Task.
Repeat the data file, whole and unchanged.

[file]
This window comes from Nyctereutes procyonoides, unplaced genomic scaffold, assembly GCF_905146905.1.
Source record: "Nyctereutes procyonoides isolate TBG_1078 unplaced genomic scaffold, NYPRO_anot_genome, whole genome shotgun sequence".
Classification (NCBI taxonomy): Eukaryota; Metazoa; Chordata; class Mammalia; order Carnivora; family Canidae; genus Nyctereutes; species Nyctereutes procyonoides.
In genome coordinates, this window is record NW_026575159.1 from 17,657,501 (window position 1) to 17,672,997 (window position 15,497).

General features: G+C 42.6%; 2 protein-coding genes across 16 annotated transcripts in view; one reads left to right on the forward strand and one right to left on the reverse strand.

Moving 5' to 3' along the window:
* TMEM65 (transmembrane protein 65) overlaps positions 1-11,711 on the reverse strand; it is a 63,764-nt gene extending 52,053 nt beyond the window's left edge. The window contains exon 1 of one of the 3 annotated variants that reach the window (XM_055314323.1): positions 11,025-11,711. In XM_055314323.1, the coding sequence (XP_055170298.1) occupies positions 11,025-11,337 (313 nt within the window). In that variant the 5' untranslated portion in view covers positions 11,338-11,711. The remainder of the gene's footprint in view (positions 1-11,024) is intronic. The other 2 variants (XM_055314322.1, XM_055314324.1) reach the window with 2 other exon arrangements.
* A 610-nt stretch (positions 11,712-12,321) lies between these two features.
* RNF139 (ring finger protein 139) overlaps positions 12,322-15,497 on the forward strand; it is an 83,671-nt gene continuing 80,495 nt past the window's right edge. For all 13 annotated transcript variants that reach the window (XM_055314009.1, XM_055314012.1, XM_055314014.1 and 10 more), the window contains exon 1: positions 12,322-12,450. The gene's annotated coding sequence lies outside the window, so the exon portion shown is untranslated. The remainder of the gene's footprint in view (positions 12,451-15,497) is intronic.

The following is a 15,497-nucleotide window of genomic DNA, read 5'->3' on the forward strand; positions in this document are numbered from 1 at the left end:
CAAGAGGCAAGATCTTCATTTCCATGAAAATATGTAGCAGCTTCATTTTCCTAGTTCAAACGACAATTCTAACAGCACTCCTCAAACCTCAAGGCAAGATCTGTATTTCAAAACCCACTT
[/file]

This window comes from Nyctereutes procyonoides, unplaced genomic scaffold, assembly GCF_905146905.1.
Source record: "Nyctereutes procyonoides isolate TBG_1078 unplaced genomic scaffold, NYPRO_anot_genome, whole genome shotgun sequence".
Classification (NCBI taxonomy): Eukaryota; Metazoa; Chordata; class Mammalia; order Carnivora; family Canidae; genus Nyctereutes; species Nyctereutes procyonoides.
In genome coordinates, this window is record NW_026575159.1 from 17,657,501 (window position 1) to 17,672,997 (window position 15,497).

General features: G+C 42.6%; 2 protein-coding genes across 16 annotated transcripts in view; one reads left to right on the forward strand and one right to left on the reverse strand.

Moving 5' to 3' along the window:
* TMEM65 (transmembrane protein 65) overlaps positions 1-11,711 on the reverse strand; it is a 63,764-nt gene extending 52,053 nt beyond the window's left edge. The window contains exon 1 of one of the 3 annotated variants that reach the window (XM_055314323.1): positions 11,025-11,711. In XM_055314323.1, the coding sequence (XP_055170298.1) occupies positions 11,025-11,337 (313 nt within the window). In that variant the 5' untranslated portion in view covers positions 11,338-11,711. The remainder of the gene's footprint in view (positions 1-11,024) is intronic. The other 2 variants (XM_055314322.1, XM_055314324.1) reach the window with 2 other exon arrangements.
* A 610-nt stretch (positions 11,712-12,321) lies between these two features.
* RNF139 (ring finger protein 139) overlaps positions 12,322-15,497 on the forward strand; it is an 83,671-nt gene continuing 80,495 nt past the window's right edge. For all 13 annotated transcript variants that reach the window (XM_055314009.1, XM_055314012.1, XM_055314014.1 and 10 more), the window contains exon 1: positions 12,322-12,450. The gene's annotated coding sequence lies outside the window, so the exon portion shown is untranslated. The remainder of the gene's footprint in view (positions 12,451-15,497) is intronic.

The following is a 15,497-nucleotide window of genomic DNA, read 5'->3' on the forward strand; positions in this document are numbered from 1 at the left end:
CAAGAGGCAAGATCTTCATTTCCATGAAAATATGTAGCAGCTTCATTTTCCTAGTTCAAACGACAATTCTAACAGCACTCCTCAAACCTCAAGGCAAGATCTGTATTTCAAAACCCACTT